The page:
One of the key selling points for Hulu’s forthcoming live TV service – which we’ve now heard will be $39.99 per month to start – is its promise of better, more accessible customer service compared to what’s offered today by traditional cable TV providers. This morning, Hulu announced a development related to those efforts, with news that it’s opening a “Viewer Experience Operations” headquarters in San Antonio, Texas later this year that will bring over 500 jobs to the area by 2018.
There are now a bevy of rival services aiming to replace your cable TV provider – Sling TV, PlayStation Vue, DirecTV NOW, YouTube TV, and, soon Hulu (not to mention rumored plans from Comcast and Verizon*). Ultimately, these services will end up with roughly comparable channel lineups and pricing. That means consumers opting to forgo cable for live TV via the internet will be making their decisions based on other factors – like the user interface and experience, the premium features (like the cloud DVR or concurrent streams), and more.
For Hulu, it has a few major selling points it’s focused on: rethinking the interface for live TV to feel more modern and mobile – as with its real-time alerts for programming, for example – as well as its ability to offer both a subscription video on-demand library alongside live TV under one roof and price plan.
In addition to this, the company has made customer service a priority for its forthcoming live TV offering. The idea is that dealing with customer support issues shouldn’t be as painful as it is today with traditional providers – like, say Comcast, for example.
Hulu already said it would offer subscribers 24/7 customer service ahead of the launch of its live TV service, it told Reuters last month. The company today has 150 reps who work remotely, Variety reports, and most of these people will move to the new Texas location. The new customer service HQ will grow to include over 300 jobs this year, and will reach 500 the following year, the company says today.
While not necessarily a feature people first think about when choosing a streaming TV provider, the investment in customer service could ultimately help Hulu better convince existing cable or satellite TV subscribers to cut the cord, and it could help retain users who face issues with Hulu’s service.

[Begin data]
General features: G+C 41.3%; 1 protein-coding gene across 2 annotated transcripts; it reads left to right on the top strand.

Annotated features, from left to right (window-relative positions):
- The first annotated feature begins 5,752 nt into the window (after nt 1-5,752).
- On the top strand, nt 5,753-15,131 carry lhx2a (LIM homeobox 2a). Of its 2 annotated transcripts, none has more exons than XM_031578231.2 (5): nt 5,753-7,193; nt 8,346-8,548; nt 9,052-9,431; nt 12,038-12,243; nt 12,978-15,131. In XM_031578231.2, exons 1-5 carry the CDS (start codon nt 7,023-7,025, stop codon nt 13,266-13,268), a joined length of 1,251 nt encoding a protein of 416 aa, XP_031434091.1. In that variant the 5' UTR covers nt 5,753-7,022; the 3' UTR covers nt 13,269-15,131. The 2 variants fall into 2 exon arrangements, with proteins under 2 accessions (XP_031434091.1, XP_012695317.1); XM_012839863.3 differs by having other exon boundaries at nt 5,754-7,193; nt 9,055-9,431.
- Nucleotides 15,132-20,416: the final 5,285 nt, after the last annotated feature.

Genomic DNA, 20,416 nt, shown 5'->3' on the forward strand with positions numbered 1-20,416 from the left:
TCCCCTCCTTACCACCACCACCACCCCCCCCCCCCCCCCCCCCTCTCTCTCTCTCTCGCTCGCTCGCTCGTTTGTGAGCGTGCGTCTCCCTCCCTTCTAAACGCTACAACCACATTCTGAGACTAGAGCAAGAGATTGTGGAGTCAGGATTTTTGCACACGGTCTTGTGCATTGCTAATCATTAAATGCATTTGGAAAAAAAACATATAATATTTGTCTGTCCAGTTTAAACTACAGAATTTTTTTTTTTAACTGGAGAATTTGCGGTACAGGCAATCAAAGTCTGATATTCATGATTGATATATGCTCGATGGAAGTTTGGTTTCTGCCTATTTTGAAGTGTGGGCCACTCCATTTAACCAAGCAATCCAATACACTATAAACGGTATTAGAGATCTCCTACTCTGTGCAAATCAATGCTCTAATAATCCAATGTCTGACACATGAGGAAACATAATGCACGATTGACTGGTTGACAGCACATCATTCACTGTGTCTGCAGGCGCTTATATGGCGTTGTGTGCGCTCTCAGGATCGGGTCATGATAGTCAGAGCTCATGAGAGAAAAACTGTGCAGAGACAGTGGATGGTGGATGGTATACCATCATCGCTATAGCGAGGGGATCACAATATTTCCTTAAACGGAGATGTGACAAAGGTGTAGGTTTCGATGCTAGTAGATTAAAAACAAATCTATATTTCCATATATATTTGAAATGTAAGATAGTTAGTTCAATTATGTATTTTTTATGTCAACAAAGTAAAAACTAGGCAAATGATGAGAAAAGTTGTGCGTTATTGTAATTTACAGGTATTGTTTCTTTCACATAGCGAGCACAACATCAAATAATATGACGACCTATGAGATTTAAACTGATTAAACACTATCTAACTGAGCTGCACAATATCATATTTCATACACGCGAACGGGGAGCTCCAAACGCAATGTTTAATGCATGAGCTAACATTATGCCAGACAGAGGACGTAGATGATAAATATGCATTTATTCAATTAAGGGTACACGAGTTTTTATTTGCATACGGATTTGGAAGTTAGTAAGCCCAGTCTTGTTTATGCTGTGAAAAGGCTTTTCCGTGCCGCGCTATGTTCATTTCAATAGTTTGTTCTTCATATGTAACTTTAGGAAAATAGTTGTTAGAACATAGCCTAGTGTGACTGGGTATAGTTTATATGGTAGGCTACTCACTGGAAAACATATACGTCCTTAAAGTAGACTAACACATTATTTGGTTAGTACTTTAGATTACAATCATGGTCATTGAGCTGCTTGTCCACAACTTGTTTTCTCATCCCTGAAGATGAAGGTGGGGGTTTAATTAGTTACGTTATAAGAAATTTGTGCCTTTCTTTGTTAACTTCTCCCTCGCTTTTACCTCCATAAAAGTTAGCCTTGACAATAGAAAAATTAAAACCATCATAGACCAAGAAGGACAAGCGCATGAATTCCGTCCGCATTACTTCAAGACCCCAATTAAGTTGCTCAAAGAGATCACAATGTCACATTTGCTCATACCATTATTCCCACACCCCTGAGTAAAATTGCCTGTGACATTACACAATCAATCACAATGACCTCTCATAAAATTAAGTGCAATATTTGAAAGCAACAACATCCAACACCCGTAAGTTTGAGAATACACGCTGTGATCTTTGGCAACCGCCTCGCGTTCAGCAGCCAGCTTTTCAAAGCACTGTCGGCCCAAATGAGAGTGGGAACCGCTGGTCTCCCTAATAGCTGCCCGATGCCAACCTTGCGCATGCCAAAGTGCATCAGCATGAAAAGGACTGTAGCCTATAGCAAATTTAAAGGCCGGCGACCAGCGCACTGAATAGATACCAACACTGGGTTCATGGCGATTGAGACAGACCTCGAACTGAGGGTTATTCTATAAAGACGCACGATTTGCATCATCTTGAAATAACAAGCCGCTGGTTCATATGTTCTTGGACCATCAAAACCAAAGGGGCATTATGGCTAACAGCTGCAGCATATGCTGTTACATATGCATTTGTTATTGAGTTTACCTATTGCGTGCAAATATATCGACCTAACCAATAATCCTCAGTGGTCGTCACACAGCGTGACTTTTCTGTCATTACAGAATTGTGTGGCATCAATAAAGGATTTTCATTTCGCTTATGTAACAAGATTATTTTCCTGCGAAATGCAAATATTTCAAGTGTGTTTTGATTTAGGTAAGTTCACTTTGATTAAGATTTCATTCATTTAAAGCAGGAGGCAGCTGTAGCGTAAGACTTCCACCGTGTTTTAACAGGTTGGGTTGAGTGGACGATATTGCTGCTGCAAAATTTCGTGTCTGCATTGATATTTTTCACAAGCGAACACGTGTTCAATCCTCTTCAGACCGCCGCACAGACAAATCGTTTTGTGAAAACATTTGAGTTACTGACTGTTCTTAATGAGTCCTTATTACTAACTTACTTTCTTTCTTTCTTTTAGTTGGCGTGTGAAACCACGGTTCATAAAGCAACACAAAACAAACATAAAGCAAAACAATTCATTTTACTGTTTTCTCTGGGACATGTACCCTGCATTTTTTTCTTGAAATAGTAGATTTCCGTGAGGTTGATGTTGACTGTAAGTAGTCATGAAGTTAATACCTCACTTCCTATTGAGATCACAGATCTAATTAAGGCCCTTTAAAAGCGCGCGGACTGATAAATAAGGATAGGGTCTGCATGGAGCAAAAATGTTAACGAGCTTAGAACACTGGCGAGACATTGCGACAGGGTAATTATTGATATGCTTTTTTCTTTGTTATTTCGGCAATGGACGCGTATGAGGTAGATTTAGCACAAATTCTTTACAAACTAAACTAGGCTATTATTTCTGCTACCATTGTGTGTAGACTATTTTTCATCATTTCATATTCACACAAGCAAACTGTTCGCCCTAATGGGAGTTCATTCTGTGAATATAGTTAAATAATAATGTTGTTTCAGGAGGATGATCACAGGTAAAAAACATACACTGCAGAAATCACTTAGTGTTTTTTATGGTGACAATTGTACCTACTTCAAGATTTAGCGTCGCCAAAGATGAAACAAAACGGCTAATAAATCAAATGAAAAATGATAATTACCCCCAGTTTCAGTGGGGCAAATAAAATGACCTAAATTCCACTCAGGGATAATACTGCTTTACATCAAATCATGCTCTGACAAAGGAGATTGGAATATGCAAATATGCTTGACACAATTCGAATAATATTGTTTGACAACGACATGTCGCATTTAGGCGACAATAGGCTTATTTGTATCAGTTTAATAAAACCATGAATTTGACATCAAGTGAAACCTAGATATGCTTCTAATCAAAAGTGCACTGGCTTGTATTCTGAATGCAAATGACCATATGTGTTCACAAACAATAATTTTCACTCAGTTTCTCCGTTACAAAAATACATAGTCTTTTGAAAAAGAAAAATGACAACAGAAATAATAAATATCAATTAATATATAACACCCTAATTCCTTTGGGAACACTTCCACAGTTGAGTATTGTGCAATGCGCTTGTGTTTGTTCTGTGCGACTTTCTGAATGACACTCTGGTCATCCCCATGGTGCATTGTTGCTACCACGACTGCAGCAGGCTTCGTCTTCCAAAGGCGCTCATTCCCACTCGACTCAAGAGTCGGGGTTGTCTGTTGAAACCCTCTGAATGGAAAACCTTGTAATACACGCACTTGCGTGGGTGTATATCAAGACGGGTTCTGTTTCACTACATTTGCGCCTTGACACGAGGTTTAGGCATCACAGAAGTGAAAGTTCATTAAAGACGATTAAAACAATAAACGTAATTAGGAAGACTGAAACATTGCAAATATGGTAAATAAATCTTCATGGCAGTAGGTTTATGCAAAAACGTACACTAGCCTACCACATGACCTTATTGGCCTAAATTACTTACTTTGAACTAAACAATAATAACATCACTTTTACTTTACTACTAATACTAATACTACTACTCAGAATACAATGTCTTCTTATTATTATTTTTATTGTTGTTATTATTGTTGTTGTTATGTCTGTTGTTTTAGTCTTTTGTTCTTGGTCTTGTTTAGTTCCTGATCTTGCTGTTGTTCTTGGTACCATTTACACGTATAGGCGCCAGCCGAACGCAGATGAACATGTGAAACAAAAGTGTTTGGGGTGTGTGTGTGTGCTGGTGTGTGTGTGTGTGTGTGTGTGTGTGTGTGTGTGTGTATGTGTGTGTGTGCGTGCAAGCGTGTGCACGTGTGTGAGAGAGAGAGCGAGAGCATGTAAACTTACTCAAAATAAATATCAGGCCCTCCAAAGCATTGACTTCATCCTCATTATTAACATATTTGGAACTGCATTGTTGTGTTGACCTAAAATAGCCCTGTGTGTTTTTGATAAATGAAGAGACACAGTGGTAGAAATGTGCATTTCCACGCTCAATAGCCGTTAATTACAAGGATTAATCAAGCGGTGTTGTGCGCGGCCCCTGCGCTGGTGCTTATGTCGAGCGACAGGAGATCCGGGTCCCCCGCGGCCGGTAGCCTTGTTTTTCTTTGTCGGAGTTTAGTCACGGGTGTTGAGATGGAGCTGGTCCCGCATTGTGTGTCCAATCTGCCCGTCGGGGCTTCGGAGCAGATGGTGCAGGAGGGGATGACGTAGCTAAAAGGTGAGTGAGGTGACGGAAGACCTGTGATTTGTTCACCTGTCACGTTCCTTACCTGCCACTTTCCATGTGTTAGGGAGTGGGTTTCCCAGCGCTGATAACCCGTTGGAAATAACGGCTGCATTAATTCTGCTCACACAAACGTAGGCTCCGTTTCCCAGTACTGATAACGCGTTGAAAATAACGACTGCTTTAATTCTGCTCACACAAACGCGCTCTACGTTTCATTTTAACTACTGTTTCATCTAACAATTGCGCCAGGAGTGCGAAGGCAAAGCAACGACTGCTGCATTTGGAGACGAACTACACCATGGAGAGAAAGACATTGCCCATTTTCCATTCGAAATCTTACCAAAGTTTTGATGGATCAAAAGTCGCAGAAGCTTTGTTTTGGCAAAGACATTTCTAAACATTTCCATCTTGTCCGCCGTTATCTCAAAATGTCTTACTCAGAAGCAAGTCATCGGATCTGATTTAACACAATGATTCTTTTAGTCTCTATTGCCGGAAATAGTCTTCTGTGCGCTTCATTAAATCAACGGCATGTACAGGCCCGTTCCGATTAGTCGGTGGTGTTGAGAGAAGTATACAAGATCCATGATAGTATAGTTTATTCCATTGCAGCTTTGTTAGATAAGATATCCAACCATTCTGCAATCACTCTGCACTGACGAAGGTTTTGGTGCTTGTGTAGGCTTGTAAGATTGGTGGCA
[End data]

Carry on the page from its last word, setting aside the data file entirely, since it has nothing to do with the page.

Many of the live TV services have struggled with glitches at launch as the company adjusts to the onslaught of new users pounding their servers. This can be a frustrating experience.
Sling TV, notably, had crashed repeatedly at inopportune times in its early days back in 2015, though the service has since largely stabilized. More recently, new DirecTV NOW subscribers became so incensed with that service’s glitches, freezes and other bugs, that some even reported its owner AT&T to the FCC, complaining that they were unable to get refunds, despite its lack of usability.
Hulu is looking to head off any similar issues by making quality service a core part of its offering – helping customers with glitches before they start complaining on social media, or worse, just canceling.
“One of our key values at Hulu is putting the viewer first, and vital to that is crafting and delivering an extraordinary customer experience,” said Ben Smith, Head of Experience at Hulu, in a statement. “In addition to building a great product, we’re building an infrastructure that allows us to provide the most personal, responsive and knowledgeable customer support for our viewers,” he added.
The new service center will help Hulu customers with any issues via phone support, email, virtual chat, and social media platforms, Hulu says. It notes this consolidation will result in “superior customer service” and “faster responses.” (“…than cable TV companies’ customer service” is the part of the sentence left unsaid, but clearly implied.)
In addition to handling inbound support requests, the service center’s staff will also conduct outbound customer communication and account analysis, Hulu says.